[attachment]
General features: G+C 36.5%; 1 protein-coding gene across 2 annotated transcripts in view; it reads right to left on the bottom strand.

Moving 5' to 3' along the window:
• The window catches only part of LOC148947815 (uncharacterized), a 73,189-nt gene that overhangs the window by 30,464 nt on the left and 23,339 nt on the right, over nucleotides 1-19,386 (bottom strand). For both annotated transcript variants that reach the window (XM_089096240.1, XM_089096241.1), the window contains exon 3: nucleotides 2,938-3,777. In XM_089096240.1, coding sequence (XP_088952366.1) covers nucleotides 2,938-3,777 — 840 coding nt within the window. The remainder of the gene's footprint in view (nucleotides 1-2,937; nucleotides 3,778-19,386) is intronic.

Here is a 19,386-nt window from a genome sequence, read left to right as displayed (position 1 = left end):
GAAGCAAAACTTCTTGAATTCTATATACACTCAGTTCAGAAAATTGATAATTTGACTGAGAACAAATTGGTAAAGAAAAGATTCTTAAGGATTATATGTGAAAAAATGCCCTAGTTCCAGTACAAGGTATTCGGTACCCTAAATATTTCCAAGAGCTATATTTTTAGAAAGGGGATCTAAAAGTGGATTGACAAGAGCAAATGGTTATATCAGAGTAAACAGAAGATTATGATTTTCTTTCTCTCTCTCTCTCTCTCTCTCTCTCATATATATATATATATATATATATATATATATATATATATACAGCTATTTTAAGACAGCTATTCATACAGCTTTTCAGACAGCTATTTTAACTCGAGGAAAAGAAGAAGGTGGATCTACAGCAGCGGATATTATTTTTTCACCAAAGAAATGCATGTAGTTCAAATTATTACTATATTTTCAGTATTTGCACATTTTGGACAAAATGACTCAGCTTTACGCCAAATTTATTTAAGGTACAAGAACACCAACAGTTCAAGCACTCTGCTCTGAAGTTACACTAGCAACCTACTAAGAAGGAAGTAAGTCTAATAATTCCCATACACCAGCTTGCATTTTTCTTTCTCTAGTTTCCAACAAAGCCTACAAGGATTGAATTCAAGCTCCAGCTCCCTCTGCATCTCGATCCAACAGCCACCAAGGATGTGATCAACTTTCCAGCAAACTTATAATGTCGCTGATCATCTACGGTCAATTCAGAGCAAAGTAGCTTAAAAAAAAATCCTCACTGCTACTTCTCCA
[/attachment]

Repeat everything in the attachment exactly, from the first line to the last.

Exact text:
General features: G+C 36.5%; 1 protein-coding gene across 2 annotated transcripts in view; it reads right to left on the bottom strand.

Moving 5' to 3' along the window:
• The window catches only part of LOC148947815 (uncharacterized), a 73,189-nt gene that overhangs the window by 30,464 nt on the left and 23,339 nt on the right, over nucleotides 1-19,386 (bottom strand). For both annotated transcript variants that reach the window (XM_089096240.1, XM_089096241.1), the window contains exon 3: nucleotides 2,938-3,777. In XM_089096240.1, coding sequence (XP_088952366.1) covers nucleotides 2,938-3,777 — 840 coding nt within the window. The remainder of the gene's footprint in view (nucleotides 1-2,937; nucleotides 3,778-19,386) is intronic.

Here is a 19,386-nt window from a genome sequence, read left to right as displayed (position 1 = left end):
GAAGCAAAACTTCTTGAATTCTATATACACTCAGTTCAGAAAATTGATAATTTGACTGAGAACAAATTGGTAAAGAAAAGATTCTTAAGGATTATATGTGAAAAAATGCCCTAGTTCCAGTACAAGGTATTCGGTACCCTAAATATTTCCAAGAGCTATATTTTTAGAAAGGGGATCTAAAAGTGGATTGACAAGAGCAAATGGTTATATCAGAGTAAACAGAAGATTATGATTTTCTTTCTCTCTCTCTCTCTCTCTCTCTCTCATATATATATATATATATATATATATATATATATATATATACAGCTATTTTAAGACAGCTATTCATACAGCTTTTCAGACAGCTATTTTAACTCGAGGAAAAGAAGAAGGTGGATCTACAGCAGCGGATATTATTTTTTCACCAAAGAAATGCATGTAGTTCAAATTATTACTATATTTTCAGTATTTGCACATTTTGGACAAAATGACTCAGCTTTACGCCAAATTTATTTAAGGTACAAGAACACCAACAGTTCAAGCACTCTGCTCTGAAGTTACACTAGCAACCTACTAAGAAGGAAGTAAGTCTAATAATTCCCATACACCAGCTTGCATTTTTCTTTCTCTAGTTTCCAACAAAGCCTACAAGGATTGAATTCAAGCTCCAGCTCCCTCTGCATCTCGATCCAACAGCCACCAAGGATGTGATCAACTTTCCAGCAAACTTATAATGTCGCTGATCATCTACGGTCAATTCAGAGCAAAGTAGCTTAAAAAAAAATCCTCACTGCTACTTCTCCA